The magic square, where an n x n grid is constructed with numbers in each cell that add to the same number across, up and down and diagonally, has long been a staple of recreational mathematics. The Lo Shu, a 3x3 magic square, originated in ancient China over 2,000 years ago and may be where the word “magic” was first associated with the squares. With this book, the field of magic squares is dramatically expanded.
Sallows uses geometric figures placed inside a grid so that the aggregation of the shapes forms the same structure as one moves across rows, down columns or diagonally. In some cases, the shapes across are not the sames as the shapes down, although all across are the same and all down are also the same. It is basically a repeated dissection problem.
The mathematics is elementary, basically simple addition of variables with cancellation. For example, in one construction, Sallows starts with squares and then defines a small set of attached structures, each of which is represented by a letter. If the structure protrudes, then it is assigned a plus and if it is recessed it is assigned a minus. Therefore, when a protrusion matches a recession, the two cancel out. If the base square is also assigned a letter and the auxiliary structures cancel, then the sum across or down is simply three squares. Using this representation, it is not difficult to apply the basic formula for the structure of a 3 x 3 magic square to create a geometric one that resembles a jigsaw puzzle.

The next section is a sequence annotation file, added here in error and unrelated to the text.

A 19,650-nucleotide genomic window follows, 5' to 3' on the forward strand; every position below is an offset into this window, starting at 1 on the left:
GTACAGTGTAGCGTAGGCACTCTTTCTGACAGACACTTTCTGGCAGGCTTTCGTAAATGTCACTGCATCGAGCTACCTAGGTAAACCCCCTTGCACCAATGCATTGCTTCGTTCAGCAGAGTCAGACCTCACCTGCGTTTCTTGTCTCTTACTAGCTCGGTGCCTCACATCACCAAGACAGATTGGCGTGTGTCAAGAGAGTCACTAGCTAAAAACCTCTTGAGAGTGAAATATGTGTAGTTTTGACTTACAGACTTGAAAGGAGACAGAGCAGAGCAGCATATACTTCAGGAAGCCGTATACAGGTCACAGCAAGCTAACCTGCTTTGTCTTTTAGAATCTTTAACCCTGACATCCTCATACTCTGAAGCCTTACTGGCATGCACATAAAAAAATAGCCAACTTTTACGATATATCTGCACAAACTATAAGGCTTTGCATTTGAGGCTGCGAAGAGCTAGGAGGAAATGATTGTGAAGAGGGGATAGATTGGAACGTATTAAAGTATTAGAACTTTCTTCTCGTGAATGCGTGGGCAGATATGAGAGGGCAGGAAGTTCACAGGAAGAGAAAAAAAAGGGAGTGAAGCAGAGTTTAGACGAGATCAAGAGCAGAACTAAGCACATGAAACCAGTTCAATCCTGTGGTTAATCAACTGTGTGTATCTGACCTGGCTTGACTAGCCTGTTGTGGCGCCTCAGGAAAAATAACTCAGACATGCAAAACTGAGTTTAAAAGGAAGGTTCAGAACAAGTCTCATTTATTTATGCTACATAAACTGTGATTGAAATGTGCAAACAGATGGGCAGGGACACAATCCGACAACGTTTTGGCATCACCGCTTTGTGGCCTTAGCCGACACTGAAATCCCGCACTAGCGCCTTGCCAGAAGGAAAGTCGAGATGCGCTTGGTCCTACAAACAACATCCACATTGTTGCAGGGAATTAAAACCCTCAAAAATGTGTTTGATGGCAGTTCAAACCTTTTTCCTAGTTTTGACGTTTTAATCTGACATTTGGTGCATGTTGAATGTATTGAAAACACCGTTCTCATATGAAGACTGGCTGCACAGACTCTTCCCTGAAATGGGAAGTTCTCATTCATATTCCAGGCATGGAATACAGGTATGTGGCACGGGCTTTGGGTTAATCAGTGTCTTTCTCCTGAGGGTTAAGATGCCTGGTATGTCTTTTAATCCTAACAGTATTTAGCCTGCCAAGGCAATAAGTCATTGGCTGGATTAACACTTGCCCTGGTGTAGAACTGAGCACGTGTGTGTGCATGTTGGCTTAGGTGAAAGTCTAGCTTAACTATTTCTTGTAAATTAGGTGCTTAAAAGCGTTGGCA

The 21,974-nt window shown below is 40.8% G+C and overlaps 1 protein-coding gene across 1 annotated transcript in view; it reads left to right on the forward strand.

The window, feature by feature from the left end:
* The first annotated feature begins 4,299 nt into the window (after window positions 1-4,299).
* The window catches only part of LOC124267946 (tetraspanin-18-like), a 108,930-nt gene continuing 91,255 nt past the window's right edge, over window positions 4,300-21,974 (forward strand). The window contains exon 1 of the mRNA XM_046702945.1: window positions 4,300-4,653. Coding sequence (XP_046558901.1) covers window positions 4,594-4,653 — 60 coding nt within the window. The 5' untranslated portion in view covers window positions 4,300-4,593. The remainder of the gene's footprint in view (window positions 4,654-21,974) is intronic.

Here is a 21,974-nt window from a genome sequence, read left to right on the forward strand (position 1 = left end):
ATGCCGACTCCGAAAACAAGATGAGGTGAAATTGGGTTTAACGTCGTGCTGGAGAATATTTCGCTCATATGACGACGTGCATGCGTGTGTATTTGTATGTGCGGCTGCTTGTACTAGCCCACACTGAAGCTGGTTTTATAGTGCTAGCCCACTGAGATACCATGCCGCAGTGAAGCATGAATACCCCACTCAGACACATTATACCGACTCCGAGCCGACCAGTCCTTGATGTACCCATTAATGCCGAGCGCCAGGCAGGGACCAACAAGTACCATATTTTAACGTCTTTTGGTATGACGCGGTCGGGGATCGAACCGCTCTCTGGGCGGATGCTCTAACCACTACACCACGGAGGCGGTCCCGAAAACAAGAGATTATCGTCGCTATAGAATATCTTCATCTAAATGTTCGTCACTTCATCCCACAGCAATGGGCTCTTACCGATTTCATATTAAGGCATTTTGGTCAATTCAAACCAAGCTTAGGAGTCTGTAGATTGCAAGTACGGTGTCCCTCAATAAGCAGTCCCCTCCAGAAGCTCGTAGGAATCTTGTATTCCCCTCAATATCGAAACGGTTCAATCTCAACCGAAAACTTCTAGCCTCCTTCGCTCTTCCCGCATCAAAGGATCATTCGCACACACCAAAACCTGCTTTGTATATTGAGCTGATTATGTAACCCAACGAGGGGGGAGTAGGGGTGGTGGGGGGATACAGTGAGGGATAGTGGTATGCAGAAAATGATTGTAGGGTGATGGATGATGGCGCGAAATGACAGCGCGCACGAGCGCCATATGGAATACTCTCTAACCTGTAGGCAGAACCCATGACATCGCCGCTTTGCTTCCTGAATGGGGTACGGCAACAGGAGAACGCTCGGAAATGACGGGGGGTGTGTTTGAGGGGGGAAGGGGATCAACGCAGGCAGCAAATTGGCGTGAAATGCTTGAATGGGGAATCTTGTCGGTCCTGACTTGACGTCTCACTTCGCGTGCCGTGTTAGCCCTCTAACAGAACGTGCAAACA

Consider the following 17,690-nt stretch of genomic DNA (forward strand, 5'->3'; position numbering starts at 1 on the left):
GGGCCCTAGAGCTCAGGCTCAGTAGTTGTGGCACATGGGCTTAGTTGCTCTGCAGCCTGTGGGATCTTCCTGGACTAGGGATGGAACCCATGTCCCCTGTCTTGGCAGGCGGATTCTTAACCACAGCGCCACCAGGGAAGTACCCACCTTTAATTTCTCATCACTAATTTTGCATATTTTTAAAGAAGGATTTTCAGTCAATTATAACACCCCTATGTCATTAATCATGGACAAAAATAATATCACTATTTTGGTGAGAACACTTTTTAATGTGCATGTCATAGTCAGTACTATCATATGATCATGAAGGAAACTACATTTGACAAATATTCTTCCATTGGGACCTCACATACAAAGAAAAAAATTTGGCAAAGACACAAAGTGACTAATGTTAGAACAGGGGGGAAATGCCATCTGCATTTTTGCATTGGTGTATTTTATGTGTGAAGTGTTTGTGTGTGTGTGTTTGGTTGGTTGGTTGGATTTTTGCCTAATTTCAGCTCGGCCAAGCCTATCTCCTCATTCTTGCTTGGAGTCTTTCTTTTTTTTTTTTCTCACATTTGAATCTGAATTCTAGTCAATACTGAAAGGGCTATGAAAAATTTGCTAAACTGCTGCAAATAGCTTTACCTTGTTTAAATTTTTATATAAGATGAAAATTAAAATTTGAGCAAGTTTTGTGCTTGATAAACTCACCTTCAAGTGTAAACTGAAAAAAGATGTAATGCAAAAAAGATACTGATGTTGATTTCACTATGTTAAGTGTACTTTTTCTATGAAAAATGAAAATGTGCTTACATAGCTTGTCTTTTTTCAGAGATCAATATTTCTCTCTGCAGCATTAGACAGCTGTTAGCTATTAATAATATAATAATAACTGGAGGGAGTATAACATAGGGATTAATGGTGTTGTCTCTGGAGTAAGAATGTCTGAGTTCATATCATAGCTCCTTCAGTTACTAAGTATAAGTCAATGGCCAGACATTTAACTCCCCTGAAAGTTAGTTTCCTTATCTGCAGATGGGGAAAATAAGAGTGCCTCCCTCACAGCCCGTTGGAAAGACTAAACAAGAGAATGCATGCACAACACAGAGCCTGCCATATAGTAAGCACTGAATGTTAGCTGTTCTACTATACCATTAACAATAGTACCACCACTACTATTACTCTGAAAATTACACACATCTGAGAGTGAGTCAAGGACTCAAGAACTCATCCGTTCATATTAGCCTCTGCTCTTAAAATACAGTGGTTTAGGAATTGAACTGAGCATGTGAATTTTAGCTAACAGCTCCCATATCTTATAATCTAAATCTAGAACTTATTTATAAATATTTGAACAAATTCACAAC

Sallows uses many different shapes with colors to create a large number of geometric magic squares. Given the ease of understanding what is going on, even early elementary children can understand the positive/negative cancellation of of protruding/recessed shapes. This is a book that could be used by teachers at all levels of education as a resource for learning mathematics while having fun. It also introduces a new area of recreational mathematics.
Charles Ashbacher splits his time between consulting with industry in projects involving math and computers, teaching college classes and co-editing The Journal of Recreational Mathematics. In his spare time, he reads about these things and helps his daughter in her lawn care business.